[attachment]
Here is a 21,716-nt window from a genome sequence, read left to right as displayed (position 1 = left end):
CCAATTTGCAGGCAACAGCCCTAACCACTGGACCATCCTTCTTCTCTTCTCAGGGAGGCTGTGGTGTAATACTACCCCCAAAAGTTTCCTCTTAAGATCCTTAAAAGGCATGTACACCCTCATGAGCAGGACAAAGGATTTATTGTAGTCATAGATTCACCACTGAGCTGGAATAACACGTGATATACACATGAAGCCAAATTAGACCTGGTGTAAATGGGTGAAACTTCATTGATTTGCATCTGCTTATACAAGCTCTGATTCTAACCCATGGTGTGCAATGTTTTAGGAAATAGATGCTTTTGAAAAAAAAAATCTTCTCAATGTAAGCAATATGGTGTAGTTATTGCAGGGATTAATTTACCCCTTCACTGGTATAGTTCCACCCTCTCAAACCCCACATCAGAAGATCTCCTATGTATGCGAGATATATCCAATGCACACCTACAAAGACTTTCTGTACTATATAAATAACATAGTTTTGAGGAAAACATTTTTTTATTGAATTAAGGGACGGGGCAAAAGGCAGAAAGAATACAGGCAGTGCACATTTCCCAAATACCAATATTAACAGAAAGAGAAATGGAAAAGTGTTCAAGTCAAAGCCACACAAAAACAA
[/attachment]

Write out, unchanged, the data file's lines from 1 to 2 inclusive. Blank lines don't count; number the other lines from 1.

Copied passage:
Here is a 21,716-nt window from a genome sequence, read left to right as displayed (position 1 = left end):
CCAATTTGCAGGCAACAGCCCTAACCACTGGACCATCCTTCTTCTCTTCTCAGGGAGGCTGTGGTGTAATACTACCCCCAAAAGTTTCCTCTTAAGATCCTTAAAAGGCATGTACACCCTCATGAGCAGGACAAAGGATTTATTGTAGTCATAGATTCACCACTGAGCTGGAATAACACGTGATATACACATGAAGCCAAATTAGACCTGGTGTAAATGGGTGAAACTTCATTGATTTGCATCTGCTTATACAAGCTCTGATTCTAACCCATGGTGTGCAATGTTTTAGGAAATAGATGCTTTTGAAAAAAAAAATCTTCTCAATGTAAGCAATATGGTGTAGTTATTGCAGGGATTAATTTACCCCTTCACTGGTATAGTTCCACCCTCTCAAACCCCACATCAGAAGATCTCCTATGTATGCGAGATATATCCAATGCACACCTACAAAGACTTTCTGTACTATATAAATAACATAGTTTTGAGGAAAACATTTTTTTATTGAATTAAGGGACGGGGCAAAAGGCAGAAAGAATACAGGCAGTGCACATTTCCCAAATACCAATATTAACAGAAAGAGAAATGGAAAAGTGTTCAAGTCAAAGCCACACAAAAACAA